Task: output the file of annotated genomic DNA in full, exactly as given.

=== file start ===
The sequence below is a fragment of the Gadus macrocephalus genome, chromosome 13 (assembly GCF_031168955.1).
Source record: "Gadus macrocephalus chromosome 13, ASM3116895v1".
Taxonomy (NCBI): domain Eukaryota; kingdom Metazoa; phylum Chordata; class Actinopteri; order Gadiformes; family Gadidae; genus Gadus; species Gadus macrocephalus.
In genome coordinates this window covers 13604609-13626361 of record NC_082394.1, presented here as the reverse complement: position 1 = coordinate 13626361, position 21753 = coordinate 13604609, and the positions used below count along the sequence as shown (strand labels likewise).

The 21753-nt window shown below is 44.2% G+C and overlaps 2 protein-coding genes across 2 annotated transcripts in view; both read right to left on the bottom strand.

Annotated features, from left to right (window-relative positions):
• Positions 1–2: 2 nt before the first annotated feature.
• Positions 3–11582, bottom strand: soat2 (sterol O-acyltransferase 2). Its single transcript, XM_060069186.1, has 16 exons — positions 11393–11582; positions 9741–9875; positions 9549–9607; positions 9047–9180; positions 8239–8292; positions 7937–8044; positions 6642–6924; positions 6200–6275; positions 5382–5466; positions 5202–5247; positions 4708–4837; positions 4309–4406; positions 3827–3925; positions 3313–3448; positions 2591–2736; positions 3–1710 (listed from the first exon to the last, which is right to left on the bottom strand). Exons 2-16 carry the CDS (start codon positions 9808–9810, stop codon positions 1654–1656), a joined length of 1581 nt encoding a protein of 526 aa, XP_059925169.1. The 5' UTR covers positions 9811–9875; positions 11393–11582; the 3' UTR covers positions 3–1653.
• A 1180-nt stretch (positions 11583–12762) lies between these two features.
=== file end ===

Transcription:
The sequence below is a fragment of the Gadus macrocephalus genome, chromosome 13 (assembly GCF_031168955.1).
Source record: "Gadus macrocephalus chromosome 13, ASM3116895v1".
Taxonomy (NCBI): domain Eukaryota; kingdom Metazoa; phylum Chordata; class Actinopteri; order Gadiformes; family Gadidae; genus Gadus; species Gadus macrocephalus.
In genome coordinates this window covers 13604609-13626361 of record NC_082394.1, presented here as the reverse complement: position 1 = coordinate 13626361, position 21753 = coordinate 13604609, and the positions used below count along the sequence as shown (strand labels likewise).

The 21753-nt window shown below is 44.2% G+C and overlaps 2 protein-coding genes across 2 annotated transcripts in view; both read right to left on the bottom strand.

Annotated features, from left to right (window-relative positions):
• Positions 1–2: 2 nt before the first annotated feature.
• Positions 3–11582, bottom strand: soat2 (sterol O-acyltransferase 2). Its single transcript, XM_060069186.1, has 16 exons — positions 11393–11582; positions 9741–9875; positions 9549–9607; positions 9047–9180; positions 8239–8292; positions 7937–8044; positions 6642–6924; positions 6200–6275; positions 5382–5466; positions 5202–5247; positions 4708–4837; positions 4309–4406; positions 3827–3925; positions 3313–3448; positions 2591–2736; positions 3–1710 (listed from the first exon to the last, which is right to left on the bottom strand). Exons 2-16 carry the CDS (start codon positions 9808–9810, stop codon positions 1654–1656), a joined length of 1581 nt encoding a protein of 526 aa, XP_059925169.1. The 5' UTR covers positions 9811–9875; positions 11393–11582; the 3' UTR covers positions 3–1653.
• A 1180-nt stretch (positions 11583–12762) lies between these two features.